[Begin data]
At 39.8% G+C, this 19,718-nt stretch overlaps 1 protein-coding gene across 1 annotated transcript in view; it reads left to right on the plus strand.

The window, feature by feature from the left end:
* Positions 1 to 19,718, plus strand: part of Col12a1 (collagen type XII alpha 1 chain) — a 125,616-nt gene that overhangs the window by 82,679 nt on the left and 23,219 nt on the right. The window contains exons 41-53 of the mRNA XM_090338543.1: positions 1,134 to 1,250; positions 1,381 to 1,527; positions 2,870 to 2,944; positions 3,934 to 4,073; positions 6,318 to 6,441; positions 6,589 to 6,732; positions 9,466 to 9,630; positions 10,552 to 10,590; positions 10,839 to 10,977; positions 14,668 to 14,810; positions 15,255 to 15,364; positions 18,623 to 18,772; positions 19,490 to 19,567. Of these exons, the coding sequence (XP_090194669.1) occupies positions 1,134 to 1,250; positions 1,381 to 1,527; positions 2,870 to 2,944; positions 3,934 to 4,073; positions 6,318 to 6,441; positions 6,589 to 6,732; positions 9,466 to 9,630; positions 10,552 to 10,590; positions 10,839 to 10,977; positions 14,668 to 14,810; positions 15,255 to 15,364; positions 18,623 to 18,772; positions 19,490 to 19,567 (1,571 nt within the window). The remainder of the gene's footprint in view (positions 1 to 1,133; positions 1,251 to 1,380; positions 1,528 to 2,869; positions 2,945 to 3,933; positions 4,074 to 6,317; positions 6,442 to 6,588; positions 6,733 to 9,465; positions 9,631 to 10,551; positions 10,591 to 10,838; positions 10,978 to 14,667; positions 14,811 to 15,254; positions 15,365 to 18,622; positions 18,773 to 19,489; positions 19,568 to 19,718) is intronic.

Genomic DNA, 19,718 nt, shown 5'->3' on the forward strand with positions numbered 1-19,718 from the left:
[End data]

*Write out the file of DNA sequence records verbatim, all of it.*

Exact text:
At 39.8% G+C, this 19,718-nt stretch overlaps 1 protein-coding gene across 1 annotated transcript in view; it reads left to right on the plus strand.

The window, feature by feature from the left end:
* Positions 1 to 19,718, plus strand: part of Col12a1 (collagen type XII alpha 1 chain) — a 125,616-nt gene that overhangs the window by 82,679 nt on the left and 23,219 nt on the right. The window contains exons 41-53 of the mRNA XM_090338543.1: positions 1,134 to 1,250; positions 1,381 to 1,527; positions 2,870 to 2,944; positions 3,934 to 4,073; positions 6,318 to 6,441; positions 6,589 to 6,732; positions 9,466 to 9,630; positions 10,552 to 10,590; positions 10,839 to 10,977; positions 14,668 to 14,810; positions 15,255 to 15,364; positions 18,623 to 18,772; positions 19,490 to 19,567. Of these exons, the coding sequence (XP_090194669.1) occupies positions 1,134 to 1,250; positions 1,381 to 1,527; positions 2,870 to 2,944; positions 3,934 to 4,073; positions 6,318 to 6,441; positions 6,589 to 6,732; positions 9,466 to 9,630; positions 10,552 to 10,590; positions 10,839 to 10,977; positions 14,668 to 14,810; positions 15,255 to 15,364; positions 18,623 to 18,772; positions 19,490 to 19,567 (1,571 nt within the window). The remainder of the gene's footprint in view (positions 1 to 1,133; positions 1,251 to 1,380; positions 1,528 to 2,869; positions 2,945 to 3,933; positions 4,074 to 6,317; positions 6,442 to 6,588; positions 6,733 to 9,465; positions 9,631 to 10,551; positions 10,591 to 10,838; positions 10,978 to 14,667; positions 14,811 to 15,254; positions 15,365 to 18,622; positions 18,773 to 19,489; positions 19,568 to 19,718) is intronic.

Genomic DNA, 19,718 nt, shown 5'->3' on the forward strand with positions numbered 1-19,718 from the left: